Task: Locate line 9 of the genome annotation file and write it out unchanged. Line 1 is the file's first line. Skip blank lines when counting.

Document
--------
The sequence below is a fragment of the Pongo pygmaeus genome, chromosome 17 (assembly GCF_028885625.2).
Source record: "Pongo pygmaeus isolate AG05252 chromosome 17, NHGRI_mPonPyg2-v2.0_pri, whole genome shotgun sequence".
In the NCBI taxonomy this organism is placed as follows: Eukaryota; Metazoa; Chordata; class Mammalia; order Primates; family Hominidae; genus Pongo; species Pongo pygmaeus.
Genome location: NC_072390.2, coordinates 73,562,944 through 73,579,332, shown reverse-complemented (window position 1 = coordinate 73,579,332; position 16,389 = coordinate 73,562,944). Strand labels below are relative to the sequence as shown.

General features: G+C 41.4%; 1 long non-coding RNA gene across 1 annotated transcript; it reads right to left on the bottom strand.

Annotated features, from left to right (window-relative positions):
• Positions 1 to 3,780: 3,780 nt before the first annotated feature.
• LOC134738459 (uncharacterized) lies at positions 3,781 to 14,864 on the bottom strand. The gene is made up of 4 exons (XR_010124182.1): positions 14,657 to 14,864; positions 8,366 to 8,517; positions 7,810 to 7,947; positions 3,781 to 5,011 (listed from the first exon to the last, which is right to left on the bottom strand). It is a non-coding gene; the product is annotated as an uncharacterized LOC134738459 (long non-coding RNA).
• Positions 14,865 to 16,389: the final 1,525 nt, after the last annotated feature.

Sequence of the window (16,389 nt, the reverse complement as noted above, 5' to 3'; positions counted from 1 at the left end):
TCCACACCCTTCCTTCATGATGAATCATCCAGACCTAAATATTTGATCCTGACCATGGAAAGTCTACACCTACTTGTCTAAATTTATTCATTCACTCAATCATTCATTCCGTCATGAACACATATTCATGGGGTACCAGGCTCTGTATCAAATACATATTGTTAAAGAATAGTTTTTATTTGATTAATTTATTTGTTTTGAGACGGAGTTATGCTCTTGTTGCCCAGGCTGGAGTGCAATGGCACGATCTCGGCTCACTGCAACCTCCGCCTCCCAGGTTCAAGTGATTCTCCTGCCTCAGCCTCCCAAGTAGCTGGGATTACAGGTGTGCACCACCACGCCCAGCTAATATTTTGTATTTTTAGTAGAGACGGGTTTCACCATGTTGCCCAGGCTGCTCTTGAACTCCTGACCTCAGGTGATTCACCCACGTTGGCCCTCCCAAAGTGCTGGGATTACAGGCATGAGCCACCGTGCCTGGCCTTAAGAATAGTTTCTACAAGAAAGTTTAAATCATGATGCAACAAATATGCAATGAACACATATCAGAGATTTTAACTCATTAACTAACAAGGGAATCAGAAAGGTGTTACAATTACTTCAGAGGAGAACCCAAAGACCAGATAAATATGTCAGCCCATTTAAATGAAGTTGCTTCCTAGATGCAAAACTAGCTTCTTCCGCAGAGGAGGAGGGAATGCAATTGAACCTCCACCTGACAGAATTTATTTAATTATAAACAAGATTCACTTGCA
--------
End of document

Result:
• Positions 14,865 to 16,389: the final 1,525 nt, after the last annotated feature.